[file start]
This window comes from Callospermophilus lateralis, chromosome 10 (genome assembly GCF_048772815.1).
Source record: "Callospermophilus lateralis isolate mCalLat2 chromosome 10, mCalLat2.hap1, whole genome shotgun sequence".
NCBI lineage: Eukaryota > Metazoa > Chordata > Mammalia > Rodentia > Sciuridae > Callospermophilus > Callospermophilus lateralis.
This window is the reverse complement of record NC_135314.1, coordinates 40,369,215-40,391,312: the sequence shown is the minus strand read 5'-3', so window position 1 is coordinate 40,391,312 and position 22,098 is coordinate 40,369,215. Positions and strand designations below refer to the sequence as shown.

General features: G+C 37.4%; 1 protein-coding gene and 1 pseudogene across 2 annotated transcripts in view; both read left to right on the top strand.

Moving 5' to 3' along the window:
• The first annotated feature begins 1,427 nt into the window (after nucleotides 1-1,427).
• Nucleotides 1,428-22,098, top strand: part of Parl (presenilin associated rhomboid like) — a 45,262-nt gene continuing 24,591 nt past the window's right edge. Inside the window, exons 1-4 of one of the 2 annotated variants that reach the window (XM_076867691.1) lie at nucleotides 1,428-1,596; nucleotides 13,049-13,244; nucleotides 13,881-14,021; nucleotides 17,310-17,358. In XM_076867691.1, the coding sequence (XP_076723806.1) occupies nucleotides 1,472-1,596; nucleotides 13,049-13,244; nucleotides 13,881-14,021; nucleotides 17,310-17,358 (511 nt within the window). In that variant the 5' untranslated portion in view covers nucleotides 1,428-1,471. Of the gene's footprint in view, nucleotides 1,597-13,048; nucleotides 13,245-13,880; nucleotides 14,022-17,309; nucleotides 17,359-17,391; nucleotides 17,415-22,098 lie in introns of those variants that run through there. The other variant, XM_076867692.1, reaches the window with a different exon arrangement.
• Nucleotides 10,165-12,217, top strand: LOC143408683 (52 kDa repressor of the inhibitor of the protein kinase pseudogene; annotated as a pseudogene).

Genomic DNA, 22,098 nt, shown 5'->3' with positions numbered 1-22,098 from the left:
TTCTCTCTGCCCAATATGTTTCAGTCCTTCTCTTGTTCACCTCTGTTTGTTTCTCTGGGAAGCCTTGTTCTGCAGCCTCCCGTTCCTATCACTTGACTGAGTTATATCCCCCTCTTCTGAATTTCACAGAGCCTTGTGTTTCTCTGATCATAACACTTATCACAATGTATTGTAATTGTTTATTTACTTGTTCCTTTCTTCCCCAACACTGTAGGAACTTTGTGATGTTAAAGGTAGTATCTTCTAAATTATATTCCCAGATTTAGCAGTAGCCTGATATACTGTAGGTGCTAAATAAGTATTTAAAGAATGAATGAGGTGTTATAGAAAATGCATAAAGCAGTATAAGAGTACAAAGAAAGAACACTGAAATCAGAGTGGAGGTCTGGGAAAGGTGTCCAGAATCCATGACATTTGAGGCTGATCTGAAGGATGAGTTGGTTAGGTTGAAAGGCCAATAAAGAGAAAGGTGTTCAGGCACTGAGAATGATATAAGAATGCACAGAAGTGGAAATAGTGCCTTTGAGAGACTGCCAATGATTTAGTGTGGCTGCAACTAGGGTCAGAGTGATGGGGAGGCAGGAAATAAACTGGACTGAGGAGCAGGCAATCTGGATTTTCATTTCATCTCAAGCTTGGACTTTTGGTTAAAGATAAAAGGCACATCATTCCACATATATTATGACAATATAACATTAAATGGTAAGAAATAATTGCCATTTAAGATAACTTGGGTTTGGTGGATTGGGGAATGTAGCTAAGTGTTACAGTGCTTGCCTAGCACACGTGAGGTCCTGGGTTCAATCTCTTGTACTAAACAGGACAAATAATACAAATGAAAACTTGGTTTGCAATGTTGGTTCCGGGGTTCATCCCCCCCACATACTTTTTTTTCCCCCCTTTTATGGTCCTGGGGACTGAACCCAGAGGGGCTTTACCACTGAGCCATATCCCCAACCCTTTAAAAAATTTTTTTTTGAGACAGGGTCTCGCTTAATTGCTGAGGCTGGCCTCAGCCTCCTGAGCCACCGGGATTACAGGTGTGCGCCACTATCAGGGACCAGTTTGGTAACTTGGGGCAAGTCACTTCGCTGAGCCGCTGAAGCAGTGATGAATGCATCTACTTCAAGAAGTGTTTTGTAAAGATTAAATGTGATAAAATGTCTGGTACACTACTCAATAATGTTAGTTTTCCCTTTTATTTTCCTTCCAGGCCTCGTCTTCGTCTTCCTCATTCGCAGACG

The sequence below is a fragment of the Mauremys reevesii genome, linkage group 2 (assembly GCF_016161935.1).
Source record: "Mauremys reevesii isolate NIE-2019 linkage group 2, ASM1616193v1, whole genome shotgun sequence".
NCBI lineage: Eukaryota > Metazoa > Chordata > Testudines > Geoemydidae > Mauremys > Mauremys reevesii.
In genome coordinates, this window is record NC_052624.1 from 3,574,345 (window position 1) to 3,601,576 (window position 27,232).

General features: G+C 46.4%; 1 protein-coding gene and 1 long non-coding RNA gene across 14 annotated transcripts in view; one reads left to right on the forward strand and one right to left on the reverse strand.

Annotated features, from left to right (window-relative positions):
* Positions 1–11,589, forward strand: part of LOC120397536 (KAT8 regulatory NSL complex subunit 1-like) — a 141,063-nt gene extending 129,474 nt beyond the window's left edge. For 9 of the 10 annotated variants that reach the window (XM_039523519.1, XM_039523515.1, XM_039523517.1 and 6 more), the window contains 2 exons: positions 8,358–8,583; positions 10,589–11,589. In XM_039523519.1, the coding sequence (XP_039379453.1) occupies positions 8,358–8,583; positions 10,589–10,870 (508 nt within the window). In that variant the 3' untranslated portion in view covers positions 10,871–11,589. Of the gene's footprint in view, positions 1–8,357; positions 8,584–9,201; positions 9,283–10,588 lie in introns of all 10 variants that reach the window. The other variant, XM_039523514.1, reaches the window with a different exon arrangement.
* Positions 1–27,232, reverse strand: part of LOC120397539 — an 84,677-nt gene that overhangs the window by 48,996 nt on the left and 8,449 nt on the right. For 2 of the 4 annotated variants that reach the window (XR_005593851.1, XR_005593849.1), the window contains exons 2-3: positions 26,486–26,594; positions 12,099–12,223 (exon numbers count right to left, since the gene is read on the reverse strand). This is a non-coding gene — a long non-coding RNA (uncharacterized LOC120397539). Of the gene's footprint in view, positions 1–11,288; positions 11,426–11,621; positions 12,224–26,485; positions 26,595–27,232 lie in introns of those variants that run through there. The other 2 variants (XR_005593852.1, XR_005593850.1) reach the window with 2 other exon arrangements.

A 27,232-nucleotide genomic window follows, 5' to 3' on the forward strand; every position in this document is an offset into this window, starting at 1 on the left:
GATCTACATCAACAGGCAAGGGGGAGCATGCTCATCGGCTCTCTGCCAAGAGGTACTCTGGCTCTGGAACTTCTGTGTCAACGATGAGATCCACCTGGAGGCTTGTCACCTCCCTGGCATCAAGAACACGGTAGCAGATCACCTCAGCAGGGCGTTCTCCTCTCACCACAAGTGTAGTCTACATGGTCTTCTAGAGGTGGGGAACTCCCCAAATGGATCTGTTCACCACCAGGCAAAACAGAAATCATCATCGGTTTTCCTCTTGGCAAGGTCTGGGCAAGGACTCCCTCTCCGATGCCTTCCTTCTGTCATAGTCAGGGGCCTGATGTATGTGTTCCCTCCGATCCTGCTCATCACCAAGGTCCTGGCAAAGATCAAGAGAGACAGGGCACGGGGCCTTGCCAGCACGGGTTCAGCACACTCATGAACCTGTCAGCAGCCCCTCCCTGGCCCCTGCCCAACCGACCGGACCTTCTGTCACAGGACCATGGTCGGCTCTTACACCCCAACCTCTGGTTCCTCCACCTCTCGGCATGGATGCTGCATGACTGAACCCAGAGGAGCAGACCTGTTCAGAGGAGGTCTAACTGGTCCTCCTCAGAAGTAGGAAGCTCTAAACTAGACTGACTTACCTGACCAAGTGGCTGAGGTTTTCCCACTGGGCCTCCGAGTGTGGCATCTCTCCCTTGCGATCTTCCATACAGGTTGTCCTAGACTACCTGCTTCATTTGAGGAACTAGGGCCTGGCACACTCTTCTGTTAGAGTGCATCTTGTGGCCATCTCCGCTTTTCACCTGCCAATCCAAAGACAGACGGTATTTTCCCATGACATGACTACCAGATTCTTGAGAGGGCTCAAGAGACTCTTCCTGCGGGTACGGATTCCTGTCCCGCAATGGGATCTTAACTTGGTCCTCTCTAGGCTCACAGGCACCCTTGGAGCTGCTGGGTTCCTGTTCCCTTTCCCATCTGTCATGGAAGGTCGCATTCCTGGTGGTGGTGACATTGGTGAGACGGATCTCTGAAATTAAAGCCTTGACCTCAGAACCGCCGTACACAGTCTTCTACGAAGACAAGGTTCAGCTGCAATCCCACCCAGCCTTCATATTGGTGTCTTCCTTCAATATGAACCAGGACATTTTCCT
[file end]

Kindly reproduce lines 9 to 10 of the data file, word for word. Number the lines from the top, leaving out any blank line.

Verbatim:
• Nucleotides 10,165-12,217, top strand: LOC143408683 (52 kDa repressor of the inhibitor of the protein kinase pseudogene; annotated as a pseudogene).

Genomic DNA, 22,098 nt, shown 5'->3' with positions numbered 1-22,098 from the left: